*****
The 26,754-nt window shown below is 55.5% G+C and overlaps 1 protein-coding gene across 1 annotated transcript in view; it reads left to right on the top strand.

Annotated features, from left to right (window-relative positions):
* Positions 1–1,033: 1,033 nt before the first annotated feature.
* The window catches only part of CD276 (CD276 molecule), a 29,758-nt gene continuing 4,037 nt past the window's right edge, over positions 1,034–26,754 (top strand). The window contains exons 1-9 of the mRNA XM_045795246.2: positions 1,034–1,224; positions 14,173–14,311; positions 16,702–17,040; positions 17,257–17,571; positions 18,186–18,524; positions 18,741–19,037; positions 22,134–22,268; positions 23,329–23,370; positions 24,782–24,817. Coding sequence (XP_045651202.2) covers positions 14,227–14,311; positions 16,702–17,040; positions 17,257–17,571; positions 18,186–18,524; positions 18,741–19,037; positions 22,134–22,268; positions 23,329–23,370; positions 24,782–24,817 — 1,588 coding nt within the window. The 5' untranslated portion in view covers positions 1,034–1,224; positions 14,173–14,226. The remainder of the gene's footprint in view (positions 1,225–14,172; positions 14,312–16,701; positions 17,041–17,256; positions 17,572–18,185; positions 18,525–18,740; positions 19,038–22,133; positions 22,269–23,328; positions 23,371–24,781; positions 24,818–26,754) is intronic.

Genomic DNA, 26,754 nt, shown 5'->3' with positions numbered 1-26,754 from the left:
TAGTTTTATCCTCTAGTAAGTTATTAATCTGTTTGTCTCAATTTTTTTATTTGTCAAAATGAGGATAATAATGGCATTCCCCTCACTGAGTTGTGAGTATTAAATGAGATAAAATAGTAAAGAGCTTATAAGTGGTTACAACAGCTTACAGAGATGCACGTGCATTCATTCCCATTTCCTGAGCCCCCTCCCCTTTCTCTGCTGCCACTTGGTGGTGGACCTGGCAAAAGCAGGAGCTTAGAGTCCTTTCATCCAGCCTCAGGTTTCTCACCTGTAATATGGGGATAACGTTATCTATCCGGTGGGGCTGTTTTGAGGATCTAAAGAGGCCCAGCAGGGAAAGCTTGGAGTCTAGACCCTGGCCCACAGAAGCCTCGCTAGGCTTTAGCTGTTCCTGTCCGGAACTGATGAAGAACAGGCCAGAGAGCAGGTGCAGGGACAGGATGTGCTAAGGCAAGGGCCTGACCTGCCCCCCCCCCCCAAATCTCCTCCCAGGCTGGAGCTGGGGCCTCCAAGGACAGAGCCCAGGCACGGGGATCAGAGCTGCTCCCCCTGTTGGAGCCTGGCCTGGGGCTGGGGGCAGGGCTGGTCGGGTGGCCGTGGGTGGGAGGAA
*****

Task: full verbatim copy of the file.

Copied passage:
The 26,754-nt window shown below is 55.5% G+C and overlaps 1 protein-coding gene across 1 annotated transcript in view; it reads left to right on the top strand.

Annotated features, from left to right (window-relative positions):
* Positions 1–1,033: 1,033 nt before the first annotated feature.
* The window catches only part of CD276 (CD276 molecule), a 29,758-nt gene continuing 4,037 nt past the window's right edge, over positions 1,034–26,754 (top strand). The window contains exons 1-9 of the mRNA XM_045795246.2: positions 1,034–1,224; positions 14,173–14,311; positions 16,702–17,040; positions 17,257–17,571; positions 18,186–18,524; positions 18,741–19,037; positions 22,134–22,268; positions 23,329–23,370; positions 24,782–24,817. Coding sequence (XP_045651202.2) covers positions 14,227–14,311; positions 16,702–17,040; positions 17,257–17,571; positions 18,186–18,524; positions 18,741–19,037; positions 22,134–22,268; positions 23,329–23,370; positions 24,782–24,817 — 1,588 coding nt within the window. The 5' untranslated portion in view covers positions 1,034–1,224; positions 14,173–14,226. The remainder of the gene's footprint in view (positions 1,225–14,172; positions 14,312–16,701; positions 17,041–17,256; positions 17,572–18,185; positions 18,525–18,740; positions 19,038–22,133; positions 22,269–23,328; positions 23,371–24,781; positions 24,818–26,754) is intronic.

Genomic DNA, 26,754 nt, shown 5'->3' with positions numbered 1-26,754 from the left:
TAGTTTTATCCTCTAGTAAGTTATTAATCTGTTTGTCTCAATTTTTTTATTTGTCAAAATGAGGATAATAATGGCATTCCCCTCACTGAGTTGTGAGTATTAAATGAGATAAAATAGTAAAGAGCTTATAAGTGGTTACAACAGCTTACAGAGATGCACGTGCATTCATTCCCATTTCCTGAGCCCCCTCCCCTTTCTCTGCTGCCACTTGGTGGTGGACCTGGCAAAAGCAGGAGCTTAGAGTCCTTTCATCCAGCCTCAGGTTTCTCACCTGTAATATGGGGATAACGTTATCTATCCGGTGGGGCTGTTTTGAGGATCTAAAGAGGCCCAGCAGGGAAAGCTTGGAGTCTAGACCCTGGCCCACAGAAGCCTCGCTAGGCTTTAGCTGTTCCTGTCCGGAACTGATGAAGAACAGGCCAGAGAGCAGGTGCAGGGACAGGATGTGCTAAGGCAAGGGCCTGACCTGCCCCCCCCCCCCAAATCTCCTCCCAGGCTGGAGCTGGGGCCTCCAAGGACAGAGCCCAGGCACGGGGATCAGAGCTGCTCCCCCTGTTGGAGCCTGGCCTGGGGCTGGGGGCAGGGCTGGTCGGGTGGCCGTGGGTGGGAGGAA